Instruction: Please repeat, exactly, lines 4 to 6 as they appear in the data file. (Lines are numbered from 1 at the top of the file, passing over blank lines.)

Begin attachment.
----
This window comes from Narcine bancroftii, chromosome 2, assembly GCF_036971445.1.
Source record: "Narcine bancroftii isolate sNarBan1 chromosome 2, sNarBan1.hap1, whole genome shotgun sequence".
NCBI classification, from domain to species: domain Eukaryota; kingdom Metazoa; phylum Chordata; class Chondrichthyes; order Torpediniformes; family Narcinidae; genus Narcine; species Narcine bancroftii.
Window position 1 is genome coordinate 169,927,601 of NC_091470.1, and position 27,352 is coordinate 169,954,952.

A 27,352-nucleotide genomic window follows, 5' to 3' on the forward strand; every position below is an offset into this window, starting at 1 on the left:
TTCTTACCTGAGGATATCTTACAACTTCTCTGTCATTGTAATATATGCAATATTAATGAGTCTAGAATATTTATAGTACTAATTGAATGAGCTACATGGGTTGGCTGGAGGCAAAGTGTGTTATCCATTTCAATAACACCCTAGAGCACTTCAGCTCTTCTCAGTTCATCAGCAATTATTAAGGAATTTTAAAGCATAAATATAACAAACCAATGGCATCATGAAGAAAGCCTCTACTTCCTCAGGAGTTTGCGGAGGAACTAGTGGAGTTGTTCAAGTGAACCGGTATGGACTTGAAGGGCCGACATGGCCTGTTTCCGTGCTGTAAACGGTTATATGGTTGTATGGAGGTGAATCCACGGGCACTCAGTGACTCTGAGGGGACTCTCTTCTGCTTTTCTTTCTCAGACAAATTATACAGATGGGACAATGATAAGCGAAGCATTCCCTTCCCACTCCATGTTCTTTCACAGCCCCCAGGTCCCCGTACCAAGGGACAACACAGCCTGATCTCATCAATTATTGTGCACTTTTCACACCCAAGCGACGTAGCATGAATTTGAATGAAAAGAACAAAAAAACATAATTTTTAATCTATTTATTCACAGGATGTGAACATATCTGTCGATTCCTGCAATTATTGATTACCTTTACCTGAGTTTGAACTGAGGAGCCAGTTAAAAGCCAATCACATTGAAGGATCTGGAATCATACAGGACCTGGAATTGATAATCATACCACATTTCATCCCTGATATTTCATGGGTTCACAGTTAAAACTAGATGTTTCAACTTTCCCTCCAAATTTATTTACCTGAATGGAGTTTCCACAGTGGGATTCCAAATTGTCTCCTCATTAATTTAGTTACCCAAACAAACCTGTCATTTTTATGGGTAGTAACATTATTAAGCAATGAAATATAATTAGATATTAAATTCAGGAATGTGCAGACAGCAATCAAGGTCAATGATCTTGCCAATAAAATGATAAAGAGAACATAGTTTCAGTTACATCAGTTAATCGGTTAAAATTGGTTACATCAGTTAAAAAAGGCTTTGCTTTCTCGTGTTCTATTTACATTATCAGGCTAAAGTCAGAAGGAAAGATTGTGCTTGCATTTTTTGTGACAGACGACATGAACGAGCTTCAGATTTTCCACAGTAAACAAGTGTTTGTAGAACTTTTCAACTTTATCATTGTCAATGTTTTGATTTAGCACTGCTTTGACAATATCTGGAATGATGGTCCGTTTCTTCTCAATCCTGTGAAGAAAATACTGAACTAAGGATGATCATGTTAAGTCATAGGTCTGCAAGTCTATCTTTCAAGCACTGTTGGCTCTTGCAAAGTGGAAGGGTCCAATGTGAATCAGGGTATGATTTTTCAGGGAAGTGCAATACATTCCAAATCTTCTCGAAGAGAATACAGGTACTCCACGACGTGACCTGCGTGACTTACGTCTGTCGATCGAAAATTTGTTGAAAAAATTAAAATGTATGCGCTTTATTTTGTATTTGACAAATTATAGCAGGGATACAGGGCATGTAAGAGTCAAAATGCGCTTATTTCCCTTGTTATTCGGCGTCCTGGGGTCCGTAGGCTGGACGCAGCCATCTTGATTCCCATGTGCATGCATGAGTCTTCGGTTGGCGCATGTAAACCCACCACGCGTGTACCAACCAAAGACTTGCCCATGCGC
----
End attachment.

Window position 1 is genome coordinate 169,927,601 of NC_091470.1, and position 27,352 is coordinate 169,954,952.

A 27,352-nucleotide genomic window follows, 5' to 3' on the forward strand; every position below is an offset into this window, starting at 1 on the left:
TTCTTACCTGAGGATATCTTACAACTTCTCTGTCATTGTAATATATGCAATATTAATGAGTCTAGAATATTTATAGTACTAATTGAATGAGCTACATGGGTTGGCTGGAGGCAAAGTGTGTTATCCATTTCAATAACACCCTAGAGCACTTCAGCTCTTCTCAGTTCATCAGCAATTATTAAGGAATTTTAAAGCATAAATATAACAAACCAATGGCATCATGAAGAAAGCCTCTACTTCCTCAGGAGTTTGCGGAGGAACTAGTGGAGTTGTTCAAGTGAACCGGTATGGACTTGAAGGGCCGACATGGCCTGTTTCCGTGCTGTAAACGGTTATATGGTTGTATGGAGGTGAATCCACGGGCACTCAGTGACTCTGAGGGGACTCTCTTCTGCTTTTCTTTCTCAGACAAATTATACAGATGGGACAATGATAAGCGAAGCATTCCCTTCCCACTCCATGTTCTTTCACAGCCCCCAGGTCCCCGTACCAAGGGACAACACAGCCTGATCTCATCAATTATTGTGCACTTTTCACACCCAAGCGACGTAGCATGAATTTGAATGAAAAGAACAAAAAAACATAATTTTTAATCTATTTATTCACAGGATGTGAACATATCTGTCGATTCCTGCAATTATTGATTACCTTTACCTGAGTTTGAACTGAGGAGCCAGTTAAAAGCCAATCACATTGAAGGATCTGGAATCATACAGGACCTGGAATTGATAATCATACCACATTTCATCCCTGATATTTCATGGGTTCACAGTTAAAACTAGATGTTTCAACTTTCCCTCCAAATTTATTTACCTGAATGGAGTTTCCACAGTGGGATTCCAAATTGTCTCCTCATTAATTTAGTTACCCAAACAAACCTGTCATTTTTATGGGTAGTAACATTATTAAGCAATGAAATATAATTAGATATTAAATTCAGGAATGTGCAGACAGCAATCAAGGTCAATGATCTTGCCAATAAAATGATAAAGAGAACATAGTTTCAGTTACATCAGTTAATCGGTTAAAATTGGTTACATCAGTTAAAAAAGGCTTTGCTTTCTCGTGTTCTATTTACATTATCAGGCTAAAGTCAGAAGGAAAGATTGTGCTTGCATTTTTTGTGACAGACGACATGAACGAGCTTCAGATTTTCCACAGTAAACAAGTGTTTGTAGAACTTTTCAACTTTATCATTGTCAATGTTTTGATTTAGCACTGCTTTGACAATATCTGGAATGATGGTCCGTTTCTTCTCAATCCTGTGAAGAAAATACTGAACTAAGGATGATCATGTTAAGTCATAGGTCTGCAAGTCTATCTTTCAAGCACTGTTGGCTCTTGCAAAGTGGAAGGGTCCAATGTGAATCAGGGTATGATTTTTCAGGGAAGTGCAATACATTCCAAATCTTCTCGAAGAGAATACAGGTACTCCACGACGTGACCTGCGTGACTTACGTCTGTCGATCGAAAATTTGTTGAAAAAATTAAAATGTATGCGCTTTATTTTGTATTTGACAAATTATAGCAGGGATACAGGGCATGTAAGAGTCAAAATGCGCTTATTTCCCTTGTTATTCGGCGTCCTGGGGTCCGTAGGCTGGACGCAGCCATCTTGATTCCCATGTGCATGCATGAGTCTTCGGTTGGCGCATGTAAACCCACCACGCGTGTACCAACCAAAGACTTGCCCATGCGC